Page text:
The Friendliness Called Affability

It seems a certain nastiness is becoming increasingly common in the way we deal with those who are not our closest friends. From public figures whose words and actions are broadcast on television, to squabbles in comment sections of online posts, to even the face-to-face interactions of social life, we see more and more records of hostility, anger, violence, and vitriol. Our consciences naturally recoil from this vice – as well they should – but what exactly is the virtue that opposes it?

In the Summa Theologica, Part II-II, Question 114, St. Thomas Aquinas speaks of a certain virtue which is commonly translated as “the friendliness which is called affability.” This friendliness, he notes, governs relationships between people because “it behooves man to be maintained in a becoming order towards other men as regards their mutual relations with one another, in point of both deeds and words, so that they behave towards one another in a becoming manner.” It does not only govern those relationships which are intimate or proximate; rather “Every man is naturally every man's friend by a certain general love; even so it is written (Ecclesiasticus 13:19) that ‘every beast loveth its like.’” This does not mean that everyone must be treated with equal intimacy – some people are connected to us by a closer bond than others – but that there is a minimum affability or common decency which is owed to all persons.

Following St. Paul’s words, “I am glad; not because you were made sorrowful, but because you were made sorrowful unto repentance,” (2 Corinthians 7:9), Aquinas notes that this affability does not preclude words or actions which make another sorrowful, so long as that sorrow is ordered – in charity – to their repentance. However, apart from encouraging others to repent and not to sin, we are bound to “Rejoice with those who rejoice, weep with those who weep,” (Romans 12:15) and to “Be not wanting in comforting them that weep, and walk with them that mourn” (Ecclesiasticus 7:26). Intentionally hurtful words and deeds directly contradict this Scriptural mandate.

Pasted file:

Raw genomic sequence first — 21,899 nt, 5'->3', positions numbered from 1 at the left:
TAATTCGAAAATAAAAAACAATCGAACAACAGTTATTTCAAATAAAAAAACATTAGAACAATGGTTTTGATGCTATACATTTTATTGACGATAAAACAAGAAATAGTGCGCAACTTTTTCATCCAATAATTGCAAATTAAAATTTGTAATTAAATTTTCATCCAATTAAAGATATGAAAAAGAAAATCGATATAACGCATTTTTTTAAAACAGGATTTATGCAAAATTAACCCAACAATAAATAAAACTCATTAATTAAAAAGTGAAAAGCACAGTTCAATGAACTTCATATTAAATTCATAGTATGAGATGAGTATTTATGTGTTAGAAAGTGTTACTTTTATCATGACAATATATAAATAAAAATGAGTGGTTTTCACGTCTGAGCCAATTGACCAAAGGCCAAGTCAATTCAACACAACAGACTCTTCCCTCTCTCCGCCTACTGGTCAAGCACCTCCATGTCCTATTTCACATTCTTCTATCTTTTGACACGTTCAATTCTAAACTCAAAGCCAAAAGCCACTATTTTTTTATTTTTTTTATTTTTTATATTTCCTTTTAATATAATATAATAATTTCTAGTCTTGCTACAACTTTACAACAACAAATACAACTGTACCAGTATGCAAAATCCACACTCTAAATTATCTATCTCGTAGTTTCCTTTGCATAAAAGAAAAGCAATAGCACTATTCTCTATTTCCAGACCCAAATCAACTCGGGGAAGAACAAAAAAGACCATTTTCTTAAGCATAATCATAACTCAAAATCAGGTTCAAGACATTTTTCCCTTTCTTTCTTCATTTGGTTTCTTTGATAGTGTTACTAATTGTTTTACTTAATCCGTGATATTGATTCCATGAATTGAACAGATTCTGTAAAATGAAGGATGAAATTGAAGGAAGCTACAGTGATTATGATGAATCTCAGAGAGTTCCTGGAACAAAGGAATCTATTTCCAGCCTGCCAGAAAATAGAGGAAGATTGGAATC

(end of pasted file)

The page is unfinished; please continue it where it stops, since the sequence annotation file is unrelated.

Moreover, this virtue is bound both to the virtue of charity and of justice. Though friendliness does not bind us to strict justice in the full sense of a legal debt, there is, nevertheless, a “certain debt of equity, namely, that we behave pleasantly to those among whom we dwell, unless at times, for some reason, it be necessary to displease them for some good purpose.” The goal of living by this virtue is to live in joy, for, as Thomas continues, “Now as man could not live in society without truth, so likewise, not without joy, because, as the Philosopher says, no one could abide a day with the sad nor with the joyless. Therefore, a certain natural equity obliges a man to live agreeably with his fellow-men; unless some reason should oblige him to sadden them for their good.”

Let us be intentional, then, in ensuring that our words and deeds strive to bring about joy and not sorrow, repentance and not anger, love and not hate. Let us live by the words of St. Paul:

Live in harmony with one another; do not be haughty, but associate with the lowly; never be conceited. Repay no one evil for evil, but take thought for what is noble in the sight of all. If possible, so far as it depends upon you, live peaceably with all. (Romans 12:16-18)

Br. Antony Augustine Cherian, O.P. | Meet the Student Brothers in Formation <a href="">HERE</a>